Resident Services News

LINCing Young People to YouthBuild.

LINCing Young People to YouthBuild.

Posted: 10-10-2012

YouthBuild is going strong in the Grand Rapids area, and LINC has helped the process along. LINC is working with YouthBuild and its partners to spread the word about this transformative program, which provides low-income young adults ages 18-24 with tools and training to get certification and jobs in the construction industry.

Workforce development is a key component of healthy communities, and so LINC helped spread the word about the program. Program Manager Amber Fox said that nearly all of the program members came from a flyer that was given out in a LINC newsletter.

“LINC’s involvement was important because this is a program meant for community change; it’s got to be something that is embraced by the community to be sustainable,” she said. “That awareness has been growing as a result of LINC.”

The program, which is a partnership between Habitat Humanity of Kent County, Bethany Christian Services, and the U.S. Department of Labor, is in its second class in Grand Rapids. Students spend time in class working towards various goals from GED to college prep to job placement and interviewing skills and then spend the second half of the day doing hands-on construction. After they complete the course they are placed in internships to gain more experience, with the ultimate goal of getting a job.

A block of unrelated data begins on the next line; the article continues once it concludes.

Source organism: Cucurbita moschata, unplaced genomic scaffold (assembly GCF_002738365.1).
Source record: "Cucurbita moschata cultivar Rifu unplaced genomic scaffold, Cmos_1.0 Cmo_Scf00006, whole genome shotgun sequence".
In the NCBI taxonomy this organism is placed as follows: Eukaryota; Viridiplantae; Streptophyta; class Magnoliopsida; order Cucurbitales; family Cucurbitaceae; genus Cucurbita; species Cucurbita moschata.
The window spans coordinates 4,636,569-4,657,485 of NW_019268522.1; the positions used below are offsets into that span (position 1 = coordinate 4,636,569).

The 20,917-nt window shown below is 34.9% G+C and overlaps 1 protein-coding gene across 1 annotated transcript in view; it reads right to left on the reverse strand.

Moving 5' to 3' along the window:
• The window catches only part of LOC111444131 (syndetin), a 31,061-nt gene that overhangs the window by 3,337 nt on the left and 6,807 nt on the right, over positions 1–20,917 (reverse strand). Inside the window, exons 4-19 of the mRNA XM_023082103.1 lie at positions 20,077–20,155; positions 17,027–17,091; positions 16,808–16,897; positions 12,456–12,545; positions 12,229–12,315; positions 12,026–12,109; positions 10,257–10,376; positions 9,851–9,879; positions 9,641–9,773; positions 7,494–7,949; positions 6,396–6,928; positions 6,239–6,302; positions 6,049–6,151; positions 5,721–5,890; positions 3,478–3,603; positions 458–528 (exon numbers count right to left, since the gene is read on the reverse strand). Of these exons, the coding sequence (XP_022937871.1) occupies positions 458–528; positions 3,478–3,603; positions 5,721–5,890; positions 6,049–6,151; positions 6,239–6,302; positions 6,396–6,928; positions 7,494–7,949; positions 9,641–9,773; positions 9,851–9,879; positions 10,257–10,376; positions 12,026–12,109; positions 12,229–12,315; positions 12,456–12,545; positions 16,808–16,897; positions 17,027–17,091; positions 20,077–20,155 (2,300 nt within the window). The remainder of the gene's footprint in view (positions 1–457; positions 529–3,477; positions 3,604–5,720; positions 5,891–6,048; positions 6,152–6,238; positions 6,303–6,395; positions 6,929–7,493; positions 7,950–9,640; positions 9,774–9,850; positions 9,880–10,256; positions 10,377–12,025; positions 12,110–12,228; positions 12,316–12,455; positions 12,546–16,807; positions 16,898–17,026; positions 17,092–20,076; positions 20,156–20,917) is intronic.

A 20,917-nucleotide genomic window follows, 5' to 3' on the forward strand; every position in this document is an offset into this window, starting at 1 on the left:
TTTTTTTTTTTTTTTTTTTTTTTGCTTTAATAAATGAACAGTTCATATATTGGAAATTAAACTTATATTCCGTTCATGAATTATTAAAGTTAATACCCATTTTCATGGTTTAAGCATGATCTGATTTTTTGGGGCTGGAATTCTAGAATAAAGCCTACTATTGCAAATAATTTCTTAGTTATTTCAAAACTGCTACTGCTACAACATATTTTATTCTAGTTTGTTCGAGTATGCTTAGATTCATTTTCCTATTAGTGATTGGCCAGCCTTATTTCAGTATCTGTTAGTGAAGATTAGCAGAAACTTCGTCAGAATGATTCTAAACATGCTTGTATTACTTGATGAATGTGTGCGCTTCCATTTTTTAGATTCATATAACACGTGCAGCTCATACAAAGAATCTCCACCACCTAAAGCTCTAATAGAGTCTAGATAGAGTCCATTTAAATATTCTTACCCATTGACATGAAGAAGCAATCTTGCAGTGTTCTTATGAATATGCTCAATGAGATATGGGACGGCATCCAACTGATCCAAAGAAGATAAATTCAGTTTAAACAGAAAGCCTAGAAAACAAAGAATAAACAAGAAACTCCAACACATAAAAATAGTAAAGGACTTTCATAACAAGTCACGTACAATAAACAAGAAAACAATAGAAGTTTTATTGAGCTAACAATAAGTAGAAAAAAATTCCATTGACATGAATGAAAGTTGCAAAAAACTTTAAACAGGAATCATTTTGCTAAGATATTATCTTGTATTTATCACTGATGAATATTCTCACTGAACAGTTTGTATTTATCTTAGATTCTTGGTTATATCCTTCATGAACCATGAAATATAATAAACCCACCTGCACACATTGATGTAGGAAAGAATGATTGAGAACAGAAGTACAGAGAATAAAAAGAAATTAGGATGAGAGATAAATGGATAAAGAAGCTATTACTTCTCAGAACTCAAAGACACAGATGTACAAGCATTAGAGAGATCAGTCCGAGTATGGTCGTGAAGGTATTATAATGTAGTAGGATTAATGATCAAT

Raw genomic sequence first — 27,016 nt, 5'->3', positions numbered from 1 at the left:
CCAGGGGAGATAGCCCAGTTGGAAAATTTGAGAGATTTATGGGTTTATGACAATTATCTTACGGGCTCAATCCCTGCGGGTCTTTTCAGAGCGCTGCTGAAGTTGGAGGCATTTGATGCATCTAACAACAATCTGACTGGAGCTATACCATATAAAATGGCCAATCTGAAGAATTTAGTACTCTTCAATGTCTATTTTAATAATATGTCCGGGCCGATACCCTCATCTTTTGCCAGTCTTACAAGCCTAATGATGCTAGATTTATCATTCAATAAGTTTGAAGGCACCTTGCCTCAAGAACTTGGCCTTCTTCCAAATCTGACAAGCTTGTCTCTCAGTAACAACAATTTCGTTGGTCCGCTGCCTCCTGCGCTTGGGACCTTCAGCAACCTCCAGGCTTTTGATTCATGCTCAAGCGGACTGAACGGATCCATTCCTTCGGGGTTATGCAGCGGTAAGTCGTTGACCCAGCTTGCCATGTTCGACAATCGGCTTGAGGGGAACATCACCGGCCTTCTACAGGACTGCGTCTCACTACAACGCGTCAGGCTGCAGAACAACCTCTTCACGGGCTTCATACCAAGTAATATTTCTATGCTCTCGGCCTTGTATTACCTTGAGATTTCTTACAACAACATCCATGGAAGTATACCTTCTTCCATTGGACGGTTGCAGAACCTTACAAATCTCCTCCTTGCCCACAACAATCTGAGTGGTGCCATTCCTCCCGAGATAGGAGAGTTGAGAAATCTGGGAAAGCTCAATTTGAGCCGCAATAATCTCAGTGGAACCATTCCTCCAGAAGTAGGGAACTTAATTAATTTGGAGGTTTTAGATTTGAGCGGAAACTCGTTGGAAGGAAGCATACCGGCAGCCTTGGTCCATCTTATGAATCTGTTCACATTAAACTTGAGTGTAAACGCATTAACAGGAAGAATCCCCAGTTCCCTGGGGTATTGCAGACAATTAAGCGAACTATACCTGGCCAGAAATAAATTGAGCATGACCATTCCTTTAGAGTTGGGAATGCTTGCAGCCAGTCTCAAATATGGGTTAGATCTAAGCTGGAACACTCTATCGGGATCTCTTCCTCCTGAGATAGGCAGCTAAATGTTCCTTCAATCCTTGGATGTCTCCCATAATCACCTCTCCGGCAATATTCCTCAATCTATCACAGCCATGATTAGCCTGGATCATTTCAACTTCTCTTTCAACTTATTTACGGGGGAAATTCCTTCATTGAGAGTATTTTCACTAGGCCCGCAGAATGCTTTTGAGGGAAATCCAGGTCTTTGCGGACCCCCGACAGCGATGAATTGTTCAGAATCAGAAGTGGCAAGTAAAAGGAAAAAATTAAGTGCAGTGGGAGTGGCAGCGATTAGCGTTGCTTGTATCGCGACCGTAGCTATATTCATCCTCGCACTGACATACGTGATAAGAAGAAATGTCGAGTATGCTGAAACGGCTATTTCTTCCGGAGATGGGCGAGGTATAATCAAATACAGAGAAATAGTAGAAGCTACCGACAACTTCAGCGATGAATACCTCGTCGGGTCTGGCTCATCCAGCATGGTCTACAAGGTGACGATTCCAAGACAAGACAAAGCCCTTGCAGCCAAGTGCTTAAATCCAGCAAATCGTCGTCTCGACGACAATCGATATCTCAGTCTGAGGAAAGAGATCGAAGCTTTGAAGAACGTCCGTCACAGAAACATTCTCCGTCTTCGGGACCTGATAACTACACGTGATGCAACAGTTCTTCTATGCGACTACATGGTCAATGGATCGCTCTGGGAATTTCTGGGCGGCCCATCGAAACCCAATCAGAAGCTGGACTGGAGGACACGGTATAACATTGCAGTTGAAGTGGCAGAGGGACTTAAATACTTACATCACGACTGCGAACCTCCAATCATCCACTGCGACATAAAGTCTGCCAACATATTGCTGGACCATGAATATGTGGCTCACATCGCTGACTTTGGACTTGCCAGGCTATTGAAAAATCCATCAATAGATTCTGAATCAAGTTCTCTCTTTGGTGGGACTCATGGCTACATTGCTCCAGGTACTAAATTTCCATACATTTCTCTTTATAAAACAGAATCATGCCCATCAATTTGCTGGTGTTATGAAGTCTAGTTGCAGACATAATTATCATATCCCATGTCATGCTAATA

LINC’s leadership is also on the board to help the program grow. By linking people in Grand Rapids to YouthBuild, LINC can help cultivate new jobs in neighborhoods and revive the communities from within.

“LINC works to connect people to opportunities, and workforce development is a key part of community revitalization,” LINC co-executive director Jeremy DeRoo said.

It turns out that the LINC community engagement team and word of mouth have been the most important piece of the puzzle. Amber said that most of her students got the flyer from two or three different people – an auntie, a granny, a neighbor or someone else.

“I think it reinforces it for them that this is not just another social service program, this is something that is bigger than that because they are hearing about from people they know in their communities,” Amber said.

Since YouthBuild was started in Harlem 35 years ago it has been about giving young people tools and training to get good jobs and improve their lives. But Amber said it is more than that, too.

“This is about helping young people find their voice so that they can be leaders, and they can change the world.”